end # false>'').valid? # false>'RF').valid? # true

If the valid? method returns false, you can call the errors method to get an instance of Sequel::Model::Errors describing the errors on the model:

a =
# => #<Album @values={}>
# => false
# => {:name=>["cannot be empty"]}

You may notice that the errors method appears to return a hash. That's because Sequel::Model::Errors is a subclass of Hash.

Note that calling the errors method before the valid? method will result in an errors being empty:
# => {}

So just remember that you shouldn't check errors until after you call valid?.

Sequel::Model::Errors has some helper methods that make it easy to get an array of all of the instance's errors, or for checking for errors on a specific attribute. These will be covered later in this guide.


While Sequel::Model does provide a validations framework, it does not define any built-in validation helper methods that you can call. However, Sequel ships with a plugin called validation_helpers that handles most basic validation needs. So instead of specifying validations like this:

class Album < Sequel::Model
  def validate
    errors.add(:name, 'cannot be empty') if !name || name.empty?
    errors.add(:name, 'is already taken') if name && new? && Album[:name=>name]
    errors.add(:website, 'cannot be empty') if !website || website.empty?
    errors.add(:website, 'is not a valid URL') unless website =~ /\Ahttps?:\/\//

You can call simple methods such as:

class Album < Sequel::Model
  plugin :validation_helpers
  def validate
    validates_presence [:name, :website]
    validates_unique :name
    validates_format /\Ahttps?:\/\//, :website, :message=>'is not a valid URL'

Other than validates_unique, which has it's own API, the methods defined by validation_helpers have one of the following two APIs:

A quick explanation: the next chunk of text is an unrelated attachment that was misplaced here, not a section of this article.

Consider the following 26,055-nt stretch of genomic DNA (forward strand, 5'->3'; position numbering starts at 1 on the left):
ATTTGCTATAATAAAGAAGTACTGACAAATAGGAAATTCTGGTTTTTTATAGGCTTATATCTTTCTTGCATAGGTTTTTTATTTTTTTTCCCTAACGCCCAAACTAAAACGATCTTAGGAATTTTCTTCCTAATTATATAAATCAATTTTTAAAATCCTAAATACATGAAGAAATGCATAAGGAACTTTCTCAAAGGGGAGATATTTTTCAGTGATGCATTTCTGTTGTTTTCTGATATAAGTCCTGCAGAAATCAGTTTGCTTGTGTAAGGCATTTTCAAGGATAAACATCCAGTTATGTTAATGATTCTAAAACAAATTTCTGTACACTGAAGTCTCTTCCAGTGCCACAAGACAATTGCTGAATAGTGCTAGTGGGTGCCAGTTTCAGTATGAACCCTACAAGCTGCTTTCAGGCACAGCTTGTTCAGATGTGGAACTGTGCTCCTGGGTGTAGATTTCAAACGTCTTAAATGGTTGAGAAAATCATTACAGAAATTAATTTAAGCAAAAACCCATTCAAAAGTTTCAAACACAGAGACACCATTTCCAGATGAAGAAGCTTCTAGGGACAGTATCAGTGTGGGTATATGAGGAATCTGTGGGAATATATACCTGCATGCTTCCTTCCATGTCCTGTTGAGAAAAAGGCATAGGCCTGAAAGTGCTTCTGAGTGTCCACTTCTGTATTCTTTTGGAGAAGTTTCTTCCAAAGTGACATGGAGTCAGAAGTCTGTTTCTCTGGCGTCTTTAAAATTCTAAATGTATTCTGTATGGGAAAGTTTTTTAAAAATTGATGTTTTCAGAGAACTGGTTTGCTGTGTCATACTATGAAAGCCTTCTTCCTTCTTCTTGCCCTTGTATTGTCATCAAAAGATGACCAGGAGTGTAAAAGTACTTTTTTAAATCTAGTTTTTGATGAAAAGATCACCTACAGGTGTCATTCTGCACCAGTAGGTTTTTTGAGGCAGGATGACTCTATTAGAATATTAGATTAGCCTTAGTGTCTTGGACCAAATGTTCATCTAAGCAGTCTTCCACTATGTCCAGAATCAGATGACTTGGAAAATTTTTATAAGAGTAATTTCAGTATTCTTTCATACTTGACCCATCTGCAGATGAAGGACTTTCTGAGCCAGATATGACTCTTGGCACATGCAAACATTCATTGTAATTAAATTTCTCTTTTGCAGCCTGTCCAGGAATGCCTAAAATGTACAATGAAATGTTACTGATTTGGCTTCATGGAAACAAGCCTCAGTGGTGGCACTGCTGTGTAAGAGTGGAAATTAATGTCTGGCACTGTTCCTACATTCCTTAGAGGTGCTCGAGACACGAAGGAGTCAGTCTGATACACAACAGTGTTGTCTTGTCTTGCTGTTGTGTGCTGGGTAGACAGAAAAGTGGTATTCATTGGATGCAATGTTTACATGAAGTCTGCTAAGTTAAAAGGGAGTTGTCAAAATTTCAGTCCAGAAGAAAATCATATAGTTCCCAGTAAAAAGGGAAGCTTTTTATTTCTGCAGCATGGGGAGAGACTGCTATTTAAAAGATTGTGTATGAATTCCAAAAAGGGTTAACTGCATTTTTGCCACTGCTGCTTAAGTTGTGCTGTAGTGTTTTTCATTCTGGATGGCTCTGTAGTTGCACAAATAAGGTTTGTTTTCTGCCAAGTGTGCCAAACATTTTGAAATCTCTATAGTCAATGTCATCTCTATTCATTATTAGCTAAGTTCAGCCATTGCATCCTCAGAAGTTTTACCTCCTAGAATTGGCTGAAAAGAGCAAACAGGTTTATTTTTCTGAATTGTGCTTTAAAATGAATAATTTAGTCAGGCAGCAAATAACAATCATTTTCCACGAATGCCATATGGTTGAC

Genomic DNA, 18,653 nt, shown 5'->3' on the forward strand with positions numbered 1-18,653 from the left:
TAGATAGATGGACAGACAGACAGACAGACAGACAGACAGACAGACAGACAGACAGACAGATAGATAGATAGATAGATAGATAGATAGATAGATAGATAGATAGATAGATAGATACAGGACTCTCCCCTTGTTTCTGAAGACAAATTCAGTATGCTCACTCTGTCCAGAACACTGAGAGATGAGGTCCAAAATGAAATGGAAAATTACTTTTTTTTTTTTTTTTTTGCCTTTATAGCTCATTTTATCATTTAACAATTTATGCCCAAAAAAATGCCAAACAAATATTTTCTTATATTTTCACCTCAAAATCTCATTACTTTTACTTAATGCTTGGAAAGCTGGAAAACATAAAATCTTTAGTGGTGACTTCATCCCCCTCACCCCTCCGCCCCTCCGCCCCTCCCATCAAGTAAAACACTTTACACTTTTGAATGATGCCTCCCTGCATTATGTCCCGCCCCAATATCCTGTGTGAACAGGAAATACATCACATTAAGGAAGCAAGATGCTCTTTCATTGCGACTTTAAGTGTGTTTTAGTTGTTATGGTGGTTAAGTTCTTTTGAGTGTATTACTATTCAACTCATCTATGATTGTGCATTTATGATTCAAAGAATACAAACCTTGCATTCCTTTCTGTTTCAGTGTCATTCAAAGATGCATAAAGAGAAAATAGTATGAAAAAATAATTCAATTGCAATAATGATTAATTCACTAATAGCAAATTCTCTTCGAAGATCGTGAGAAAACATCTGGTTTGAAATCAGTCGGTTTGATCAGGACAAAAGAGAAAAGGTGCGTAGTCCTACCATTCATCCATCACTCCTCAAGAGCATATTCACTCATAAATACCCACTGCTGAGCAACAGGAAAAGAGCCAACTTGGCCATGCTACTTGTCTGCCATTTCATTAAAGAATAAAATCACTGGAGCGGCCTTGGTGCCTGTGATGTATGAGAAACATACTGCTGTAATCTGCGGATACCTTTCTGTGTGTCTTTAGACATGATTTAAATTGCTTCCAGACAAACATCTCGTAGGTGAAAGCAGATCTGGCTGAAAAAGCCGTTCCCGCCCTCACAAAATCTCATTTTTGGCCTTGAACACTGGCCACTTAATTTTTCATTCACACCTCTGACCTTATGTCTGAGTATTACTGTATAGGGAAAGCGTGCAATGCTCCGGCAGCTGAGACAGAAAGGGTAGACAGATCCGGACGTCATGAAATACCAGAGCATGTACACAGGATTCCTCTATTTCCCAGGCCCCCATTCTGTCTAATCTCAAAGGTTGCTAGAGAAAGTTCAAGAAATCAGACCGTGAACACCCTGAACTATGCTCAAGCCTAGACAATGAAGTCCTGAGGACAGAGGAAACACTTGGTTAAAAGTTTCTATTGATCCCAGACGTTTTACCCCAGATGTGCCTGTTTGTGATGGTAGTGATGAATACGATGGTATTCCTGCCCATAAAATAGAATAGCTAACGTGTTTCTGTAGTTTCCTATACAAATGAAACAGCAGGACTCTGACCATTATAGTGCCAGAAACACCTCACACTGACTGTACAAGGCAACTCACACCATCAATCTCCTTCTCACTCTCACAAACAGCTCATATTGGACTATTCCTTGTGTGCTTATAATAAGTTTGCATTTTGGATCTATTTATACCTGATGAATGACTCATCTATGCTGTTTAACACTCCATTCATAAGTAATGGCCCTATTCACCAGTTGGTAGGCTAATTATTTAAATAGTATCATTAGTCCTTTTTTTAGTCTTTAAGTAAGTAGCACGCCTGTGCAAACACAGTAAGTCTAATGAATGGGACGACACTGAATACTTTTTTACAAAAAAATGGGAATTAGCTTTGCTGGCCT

(atts, opts={})

For methods such as validates_presence, which do not take an additional argument.

(arg, atts, opts={})

For methods such as validates_format, which take an additional argument.

For both of these APIs, atts is either a column symbol or array of column symbols, and opts is an optional options hash.

The following methods are provided by validation_helpers:


This is probably the most commonly used helper method, which checks if the specified attributes are not blank. In general, if an object responds to blank?, it calls the method to determine if the object is blank. Otherwise, nil is considered blank, empty strings or strings that just contain whitespace are blank, and objects that respond to empty? and return true are considered blank. All other objects are considered non-blank for the purposes of validates_presence. This means that validates_presence is safe to use on boolean columns where you want to ensure that either true or false is used, but not NULL.

class Album < Sequel::Model
  def validate
    validates_presence [:name, :website, :debut_album]


validates_format is used to ensure that the string value of the specified attributes matches the specified regular expression. It's useful for checking that fields such as email addresses, URLs, UPC codes, ISBN codes, and the like, are in a specific format. It can also be used to validate that only certain characters are used in the string.

class Album < Sequel::Model
  def validate
    validates_format /\A\d\d\d-\d-\d{7}-\d-\d\z/, :isbn
    validates_format /\a[0-9a-zA-Z:' ]+\z/, :name

validates_exact_length, validates_min_length, validates_max_length, validates_length_range

These methods all deal with ensuring that the length of the specified attribute matches the criteria specified by the first argument to the method. validates_exact_length is for checking that the length of the attribute is equal to that value, validates_min_length is for checking that the length of the attribute is greater than or equal to that value, validates_max_length is for checking that the length of the attribute is less than or equal to that value, and validates_length_range is for checking that the length of the attribute falls in the value, which should be a range or another object that responds to include?.

class Album < Sequel::Model
  def validate
    validates_exact_length 17, :isbn
    validates_min_length 3, :name
    validates_max_length 100, :name
    validates_length_range 3..100, :name

validates_integer, validates_numeric

These methods check that the specified attributes can be valid integers or valid floats. validates_integer tests the attribute value using Kernel.Integer and validates_numeric tests the attribute using Kernel.Float. If the Kernel methods raise an exception, the validation fails, otherwise it succeeds.

class Album < Sequel::Model
  def validate
    validates_integer :copies_sold
    validates_numeric :replaygain